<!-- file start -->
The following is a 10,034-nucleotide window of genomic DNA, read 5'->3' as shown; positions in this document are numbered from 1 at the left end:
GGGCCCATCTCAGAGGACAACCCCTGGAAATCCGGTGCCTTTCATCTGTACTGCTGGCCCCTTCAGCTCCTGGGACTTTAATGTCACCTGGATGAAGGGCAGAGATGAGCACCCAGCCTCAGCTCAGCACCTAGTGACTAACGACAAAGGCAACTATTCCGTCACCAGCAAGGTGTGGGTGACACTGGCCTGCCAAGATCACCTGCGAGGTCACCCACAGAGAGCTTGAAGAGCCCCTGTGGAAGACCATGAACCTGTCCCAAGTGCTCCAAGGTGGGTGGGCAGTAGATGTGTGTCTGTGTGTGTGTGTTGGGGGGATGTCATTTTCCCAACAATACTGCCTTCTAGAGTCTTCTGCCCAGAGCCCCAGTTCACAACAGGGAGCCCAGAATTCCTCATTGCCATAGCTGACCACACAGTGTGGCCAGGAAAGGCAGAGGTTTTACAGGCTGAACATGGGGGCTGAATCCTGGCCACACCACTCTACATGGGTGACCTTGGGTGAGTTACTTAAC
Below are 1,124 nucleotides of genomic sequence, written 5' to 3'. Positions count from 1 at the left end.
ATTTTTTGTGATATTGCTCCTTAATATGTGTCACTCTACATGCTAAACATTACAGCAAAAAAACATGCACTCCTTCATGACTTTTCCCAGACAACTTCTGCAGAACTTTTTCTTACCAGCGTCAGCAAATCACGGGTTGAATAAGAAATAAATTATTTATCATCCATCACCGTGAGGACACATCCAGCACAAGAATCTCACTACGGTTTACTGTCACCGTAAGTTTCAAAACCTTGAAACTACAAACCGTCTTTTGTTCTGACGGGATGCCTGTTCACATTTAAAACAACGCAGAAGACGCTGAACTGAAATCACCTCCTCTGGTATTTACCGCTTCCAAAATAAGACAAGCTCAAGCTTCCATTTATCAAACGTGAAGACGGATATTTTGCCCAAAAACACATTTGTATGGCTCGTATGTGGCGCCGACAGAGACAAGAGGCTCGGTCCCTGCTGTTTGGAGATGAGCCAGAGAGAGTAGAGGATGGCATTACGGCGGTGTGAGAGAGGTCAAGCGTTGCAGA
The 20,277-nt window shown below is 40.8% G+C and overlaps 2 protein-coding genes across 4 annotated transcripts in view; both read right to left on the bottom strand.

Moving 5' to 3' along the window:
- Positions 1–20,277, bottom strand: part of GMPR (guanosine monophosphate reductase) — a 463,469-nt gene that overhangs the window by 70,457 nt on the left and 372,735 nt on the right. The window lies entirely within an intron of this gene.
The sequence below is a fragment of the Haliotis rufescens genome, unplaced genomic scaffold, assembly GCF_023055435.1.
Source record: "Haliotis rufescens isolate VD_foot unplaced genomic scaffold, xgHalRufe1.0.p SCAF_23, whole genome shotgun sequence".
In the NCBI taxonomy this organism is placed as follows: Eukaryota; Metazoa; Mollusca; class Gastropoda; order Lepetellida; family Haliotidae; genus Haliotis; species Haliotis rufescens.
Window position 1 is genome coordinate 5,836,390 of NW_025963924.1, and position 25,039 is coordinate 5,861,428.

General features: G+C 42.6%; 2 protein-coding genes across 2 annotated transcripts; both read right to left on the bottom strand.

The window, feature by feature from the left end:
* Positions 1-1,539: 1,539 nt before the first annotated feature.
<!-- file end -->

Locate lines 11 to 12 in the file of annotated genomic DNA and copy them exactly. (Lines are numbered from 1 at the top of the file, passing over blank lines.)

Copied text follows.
Window position 1 is genome coordinate 5,836,390 of NW_025963924.1, and position 25,039 is coordinate 5,861,428.

General features: G+C 42.6%; 2 protein-coding genes across 2 annotated transcripts; both read right to left on the bottom strand.